Low-income, diverse communities face greater health impacts from air pollution
From the MN Department of Health:
New data reviews focused on Twin Cities metro, other large regional centers
Two new brief reports released today by the Minnesota Pollution Control Agency (MPCA) and Minnesota Department of Health (MDH) find that air pollution continues to pose a threat to public health in the Twin Cities and regional centers in Greater Minnesota, with impacts falling disproportionately on communities with more residents who are low-income, uninsured, people of color, or people with a disability.
The reports, Life and Breath: Metro and Life and Breath: Greater Minnesota, examine how air pollution affected health in 2015, the most recent year for which data has been analyzed, across the seven-county Twin Cities metropolitan area, and in three Greater Minnesota regional centers: Duluth, Rochester, and St. Cloud. The reports build on previous Life and Breath reports that looked at air pollution’s health effects in certain Twin Cities zip codes and across all counties statewide.
“We know that air quality and health are closely linked,” said Craig McDonnell, MPCA assistant commissioner for air and climate policy. “To see these negative health effects persist in our state’s largest population centers underlines just how important the issue of air quality is, especially for those Minnesotans who are disproportionately affected by pollution.”
While Minnesota’s air quality has improved over the past few decades and meets federal standards, even low and moderate levels of pollution play a measurable role in premature deaths and hospitalizations across the state. The report also found:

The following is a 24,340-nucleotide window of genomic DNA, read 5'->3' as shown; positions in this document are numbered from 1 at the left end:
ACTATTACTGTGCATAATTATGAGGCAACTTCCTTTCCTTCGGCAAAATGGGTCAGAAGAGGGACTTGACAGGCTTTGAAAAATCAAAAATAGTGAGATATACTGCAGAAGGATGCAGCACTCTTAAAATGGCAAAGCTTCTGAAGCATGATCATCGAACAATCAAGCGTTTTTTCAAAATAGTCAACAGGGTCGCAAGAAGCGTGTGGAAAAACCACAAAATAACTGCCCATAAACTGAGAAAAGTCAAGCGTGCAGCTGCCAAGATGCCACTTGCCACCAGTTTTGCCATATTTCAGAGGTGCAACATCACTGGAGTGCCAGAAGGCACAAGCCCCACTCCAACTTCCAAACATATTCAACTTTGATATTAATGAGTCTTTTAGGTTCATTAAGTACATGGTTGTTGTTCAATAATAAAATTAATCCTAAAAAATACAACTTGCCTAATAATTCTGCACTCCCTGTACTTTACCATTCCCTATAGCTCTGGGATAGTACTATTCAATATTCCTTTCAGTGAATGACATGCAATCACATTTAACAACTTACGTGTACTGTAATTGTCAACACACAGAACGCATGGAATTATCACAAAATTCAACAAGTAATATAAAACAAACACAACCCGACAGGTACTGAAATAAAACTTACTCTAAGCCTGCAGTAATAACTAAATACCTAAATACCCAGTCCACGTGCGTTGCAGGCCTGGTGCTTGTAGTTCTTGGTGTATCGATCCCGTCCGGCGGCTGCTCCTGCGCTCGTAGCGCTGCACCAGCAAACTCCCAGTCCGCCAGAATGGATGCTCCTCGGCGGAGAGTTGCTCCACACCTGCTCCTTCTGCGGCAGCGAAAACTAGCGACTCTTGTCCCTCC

In the Twin Cities metro, air pollution played a role in 10% of all deaths (about 1,600 people) along with nearly 500 hospitalizations and emergency room visits for heart and lung problems.
Air pollution was estimated to play a role in 280 deaths in the three Greater Minnesota cities studied, attributable to:
8% of all deaths in Duluth
10% of all deaths in Rochester
8% of all deaths in St. Cloud
Across all studied cities, pollution-related deaths were more prevalent than deaths from accidents, which make up 6% of all deaths.
The findings are consistent with previous reports, demonstrating that air quality poses a persistent public health problem despite overall improvements in air quality. Between 2008 and 2015, for example, fine particles (PM2.5) pollution improved by about 30% and ozone pollution improved by nearly 10% in the Twin Cities metro.
In all of the cities studied, the report found communities facing discrimination, barriers to access and structural racism generally had the highest estimated rates of air pollution-related death and disease. These structural inequities, along with other social and economic stressors, lead to higher levels of heart and lung disease that make residents in marginalized communities more susceptible to the effects of poor air quality. For example, ZIP codes with the largest percentage of residents of color had more than five times the rate of asthma emergency room visits related to air pollution compared to areas with more white residents.
“The burden of air pollution falls heavier on some communities within our cities than on others, contributing to preventable deaths and worsening heart and lung disease,” said Dr. Brooke Cunningham, assistant commissioner of MDH’s Health Equity Bureau. “It seems like we all breathe the same quality air. The differences are not always visible. Those ‘invisibilities’ are why it’s so hard to tackle the structural causes of health inequities. This report provides crucial information to move forward toward a healthier Minnesota for all.”
Reducing air pollution is part of state agencies’ overall strategy to address structural inequities in health care, housing, and other social factors that influence health. The findings of the Life and Breath reports, along with other MPCA and MDH analyses and community conversations, will inform where to direct resources for pollution reduction as well as efforts to address health inequities.